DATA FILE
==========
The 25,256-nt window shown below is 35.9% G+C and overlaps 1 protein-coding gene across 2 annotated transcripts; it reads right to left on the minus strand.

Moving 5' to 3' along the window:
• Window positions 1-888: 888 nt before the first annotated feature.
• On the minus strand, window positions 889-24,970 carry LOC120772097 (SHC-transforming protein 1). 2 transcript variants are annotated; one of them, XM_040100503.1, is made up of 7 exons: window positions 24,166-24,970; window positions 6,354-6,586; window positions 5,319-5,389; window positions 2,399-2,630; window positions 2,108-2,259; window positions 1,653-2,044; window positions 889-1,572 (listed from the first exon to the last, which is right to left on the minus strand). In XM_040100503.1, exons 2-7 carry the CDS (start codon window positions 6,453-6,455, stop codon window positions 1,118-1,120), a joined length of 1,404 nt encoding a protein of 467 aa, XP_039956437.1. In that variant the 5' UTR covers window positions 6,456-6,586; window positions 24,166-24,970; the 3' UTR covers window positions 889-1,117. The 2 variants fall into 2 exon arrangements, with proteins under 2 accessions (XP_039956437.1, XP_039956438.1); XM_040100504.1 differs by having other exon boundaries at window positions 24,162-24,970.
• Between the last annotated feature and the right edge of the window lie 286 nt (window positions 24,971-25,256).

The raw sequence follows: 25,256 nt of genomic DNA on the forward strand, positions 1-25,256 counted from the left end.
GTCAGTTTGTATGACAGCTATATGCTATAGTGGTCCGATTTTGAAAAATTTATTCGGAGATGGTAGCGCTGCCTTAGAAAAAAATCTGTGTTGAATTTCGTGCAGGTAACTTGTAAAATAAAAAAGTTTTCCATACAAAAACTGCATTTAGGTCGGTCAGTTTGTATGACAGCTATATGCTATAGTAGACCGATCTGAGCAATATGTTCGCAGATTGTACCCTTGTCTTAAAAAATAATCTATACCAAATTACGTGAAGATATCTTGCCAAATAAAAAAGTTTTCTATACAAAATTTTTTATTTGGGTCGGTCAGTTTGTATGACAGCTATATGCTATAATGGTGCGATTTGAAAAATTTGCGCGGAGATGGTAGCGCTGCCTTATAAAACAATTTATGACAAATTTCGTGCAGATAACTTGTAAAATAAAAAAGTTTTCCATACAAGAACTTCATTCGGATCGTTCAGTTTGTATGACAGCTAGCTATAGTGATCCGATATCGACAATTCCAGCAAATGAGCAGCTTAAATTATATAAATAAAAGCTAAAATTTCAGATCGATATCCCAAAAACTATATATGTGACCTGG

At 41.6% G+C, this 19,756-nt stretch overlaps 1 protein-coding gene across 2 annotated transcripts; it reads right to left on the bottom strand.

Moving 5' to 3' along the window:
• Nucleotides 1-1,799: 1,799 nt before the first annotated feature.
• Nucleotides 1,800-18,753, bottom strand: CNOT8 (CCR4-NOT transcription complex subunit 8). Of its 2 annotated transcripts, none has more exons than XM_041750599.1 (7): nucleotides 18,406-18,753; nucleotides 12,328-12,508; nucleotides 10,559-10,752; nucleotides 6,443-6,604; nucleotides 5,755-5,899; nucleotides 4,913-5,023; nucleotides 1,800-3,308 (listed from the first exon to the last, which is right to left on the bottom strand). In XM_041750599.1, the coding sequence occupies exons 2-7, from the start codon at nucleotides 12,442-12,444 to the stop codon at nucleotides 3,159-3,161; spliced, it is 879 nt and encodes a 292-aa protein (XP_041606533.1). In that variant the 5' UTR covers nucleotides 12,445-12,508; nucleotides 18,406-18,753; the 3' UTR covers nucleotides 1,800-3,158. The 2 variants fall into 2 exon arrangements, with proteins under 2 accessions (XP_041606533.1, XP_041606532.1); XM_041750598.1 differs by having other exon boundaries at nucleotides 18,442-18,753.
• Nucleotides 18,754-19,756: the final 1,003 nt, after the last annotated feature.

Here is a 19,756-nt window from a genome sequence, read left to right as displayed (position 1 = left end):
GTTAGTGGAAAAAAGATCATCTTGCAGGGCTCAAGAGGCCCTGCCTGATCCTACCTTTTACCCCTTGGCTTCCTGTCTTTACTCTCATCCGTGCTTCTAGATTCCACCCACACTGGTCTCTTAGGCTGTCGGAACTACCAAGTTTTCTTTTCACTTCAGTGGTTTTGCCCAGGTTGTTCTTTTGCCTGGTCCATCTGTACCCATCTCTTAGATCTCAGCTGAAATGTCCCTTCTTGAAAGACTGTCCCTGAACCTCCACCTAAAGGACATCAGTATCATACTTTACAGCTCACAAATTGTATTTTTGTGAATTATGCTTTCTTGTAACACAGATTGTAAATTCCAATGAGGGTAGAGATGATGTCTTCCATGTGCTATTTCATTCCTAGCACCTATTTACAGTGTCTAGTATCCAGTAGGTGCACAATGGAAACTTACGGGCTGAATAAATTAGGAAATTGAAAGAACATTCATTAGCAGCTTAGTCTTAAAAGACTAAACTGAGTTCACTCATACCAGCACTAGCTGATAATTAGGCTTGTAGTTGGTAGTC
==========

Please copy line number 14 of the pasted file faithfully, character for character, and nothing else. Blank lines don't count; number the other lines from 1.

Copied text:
GTTAGTGGAAAAAAGATCATCTTGCAGGGCTCAAGAGGCCCTGCCTGATCCTACCTTTTACCCCTTGGCTTCCTGTCTTTACTCTCATCCGTGCTTCTAGATTCCACCCACACTGGTCTCTTAGGCTGTCGGAACTACCAAGTTTTCTTTTCACTTCAGTGGTTTTGCCCAGGTTGTTCTTTTGCCTGGTCCATCTGTACCCATCTCTTAGATCTCAGCTGAAATGTCCCTTCTTGAAAGACTGTCCCTGAACCTCCACCTAAAGGACATCAGTATCATACTTTACAGCTCACAAATTGTATTTTTGTGAATTATGCTTTCTTGTAACACAGATTGTAAATTCCAATGAGGGTAGAGATGATGTCTTCCATGTGCTATTTCATTCCTAGCACCTATTTACAGTGTCTAGTATCCAGTAGGTGCACAATGGAAACTTACGGGCTGAATAAATTAGGAAATTGAAAGAACATTCATTAGCAGCTTAGTCTTAAAAGACTAAACTGAGTTCACTCATACCAGCACTAGCTGATAATTAGGCTTGTAGTTGGTAGTC